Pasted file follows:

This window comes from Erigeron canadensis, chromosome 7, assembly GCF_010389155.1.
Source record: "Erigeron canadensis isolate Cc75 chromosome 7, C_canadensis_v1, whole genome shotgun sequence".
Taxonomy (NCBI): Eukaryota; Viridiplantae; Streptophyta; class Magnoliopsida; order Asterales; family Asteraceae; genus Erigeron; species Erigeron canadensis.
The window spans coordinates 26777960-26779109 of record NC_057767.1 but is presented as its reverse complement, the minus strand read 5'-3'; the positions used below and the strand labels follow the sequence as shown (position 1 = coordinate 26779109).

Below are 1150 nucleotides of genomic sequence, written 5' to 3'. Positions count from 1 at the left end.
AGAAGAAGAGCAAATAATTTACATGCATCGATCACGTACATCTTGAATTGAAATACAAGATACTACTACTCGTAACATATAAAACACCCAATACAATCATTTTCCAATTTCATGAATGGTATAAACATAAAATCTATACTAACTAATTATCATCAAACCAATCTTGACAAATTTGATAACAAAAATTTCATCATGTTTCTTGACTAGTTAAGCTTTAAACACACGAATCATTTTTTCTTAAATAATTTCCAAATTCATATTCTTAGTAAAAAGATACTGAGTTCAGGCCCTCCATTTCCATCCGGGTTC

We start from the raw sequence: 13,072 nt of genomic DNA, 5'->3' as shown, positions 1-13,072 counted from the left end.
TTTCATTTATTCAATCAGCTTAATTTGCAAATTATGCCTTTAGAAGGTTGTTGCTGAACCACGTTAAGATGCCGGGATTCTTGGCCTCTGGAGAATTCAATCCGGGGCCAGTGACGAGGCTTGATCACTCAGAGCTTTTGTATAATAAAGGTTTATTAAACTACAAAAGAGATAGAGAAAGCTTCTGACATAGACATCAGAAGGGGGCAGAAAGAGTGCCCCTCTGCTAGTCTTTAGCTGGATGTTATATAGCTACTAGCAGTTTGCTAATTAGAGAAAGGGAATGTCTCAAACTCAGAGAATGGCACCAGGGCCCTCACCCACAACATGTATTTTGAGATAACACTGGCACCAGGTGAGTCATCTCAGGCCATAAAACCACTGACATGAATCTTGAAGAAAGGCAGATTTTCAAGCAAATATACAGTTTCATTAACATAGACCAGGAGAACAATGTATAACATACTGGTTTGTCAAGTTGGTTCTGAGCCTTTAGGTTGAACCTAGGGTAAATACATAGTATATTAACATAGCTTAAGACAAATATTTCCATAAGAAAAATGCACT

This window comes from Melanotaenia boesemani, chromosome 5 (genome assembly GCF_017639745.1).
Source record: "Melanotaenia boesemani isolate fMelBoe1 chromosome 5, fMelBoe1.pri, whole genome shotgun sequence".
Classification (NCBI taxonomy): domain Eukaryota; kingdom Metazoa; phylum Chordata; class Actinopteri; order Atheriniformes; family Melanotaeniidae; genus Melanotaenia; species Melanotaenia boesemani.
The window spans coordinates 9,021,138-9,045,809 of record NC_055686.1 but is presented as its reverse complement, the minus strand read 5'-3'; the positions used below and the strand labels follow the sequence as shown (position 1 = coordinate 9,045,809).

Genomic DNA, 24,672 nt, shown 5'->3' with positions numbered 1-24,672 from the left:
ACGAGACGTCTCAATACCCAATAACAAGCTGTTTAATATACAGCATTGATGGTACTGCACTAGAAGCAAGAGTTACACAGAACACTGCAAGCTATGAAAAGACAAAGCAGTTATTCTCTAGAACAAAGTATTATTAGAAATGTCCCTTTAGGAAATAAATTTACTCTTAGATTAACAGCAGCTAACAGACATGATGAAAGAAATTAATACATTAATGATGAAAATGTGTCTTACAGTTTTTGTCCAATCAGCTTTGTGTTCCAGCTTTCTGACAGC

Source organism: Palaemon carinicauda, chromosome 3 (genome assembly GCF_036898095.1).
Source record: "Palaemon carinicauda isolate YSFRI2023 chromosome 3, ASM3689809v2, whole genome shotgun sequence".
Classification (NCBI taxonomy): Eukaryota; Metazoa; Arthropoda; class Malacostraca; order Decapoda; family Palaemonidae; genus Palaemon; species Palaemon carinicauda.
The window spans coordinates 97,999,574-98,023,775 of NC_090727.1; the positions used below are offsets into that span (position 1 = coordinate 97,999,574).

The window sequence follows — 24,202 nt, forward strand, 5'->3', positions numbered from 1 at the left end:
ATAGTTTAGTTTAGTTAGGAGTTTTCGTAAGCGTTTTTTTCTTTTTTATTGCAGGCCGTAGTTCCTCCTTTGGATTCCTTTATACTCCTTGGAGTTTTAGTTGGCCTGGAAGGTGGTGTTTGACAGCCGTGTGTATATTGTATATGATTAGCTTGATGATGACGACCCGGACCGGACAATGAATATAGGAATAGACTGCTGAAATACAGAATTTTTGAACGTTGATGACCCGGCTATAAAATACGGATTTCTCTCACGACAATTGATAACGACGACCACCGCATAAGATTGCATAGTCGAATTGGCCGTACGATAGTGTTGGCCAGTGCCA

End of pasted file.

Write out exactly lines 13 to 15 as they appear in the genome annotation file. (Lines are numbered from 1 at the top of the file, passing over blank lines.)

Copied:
Genomic DNA, 24,672 nt, shown 5'->3' with positions numbered 1-24,672 from the left:
ACGAGACGTCTCAATACCCAATAACAAGCTGTTTAATATACAGCATTGATGGTACTGCACTAGAAGCAAGAGTTACACAGAACACTGCAAGCTATGAAAAGACAAAGCAGTTATTCTCTAGAACAAAGTATTATTAGAAATGTCCCTTTAGGAAATAAATTTACTCTTAGATTAACAGCAGCTAACAGACATGATGAAAGAAATTAATACATTAATGATGAAAATGTGTCTTACAGTTTTTGTCCAATCAGCTTTGTGTTCCAGCTTTCTGACAGC

Source organism: Palaemon carinicauda, chromosome 3 (genome assembly GCF_036898095.1).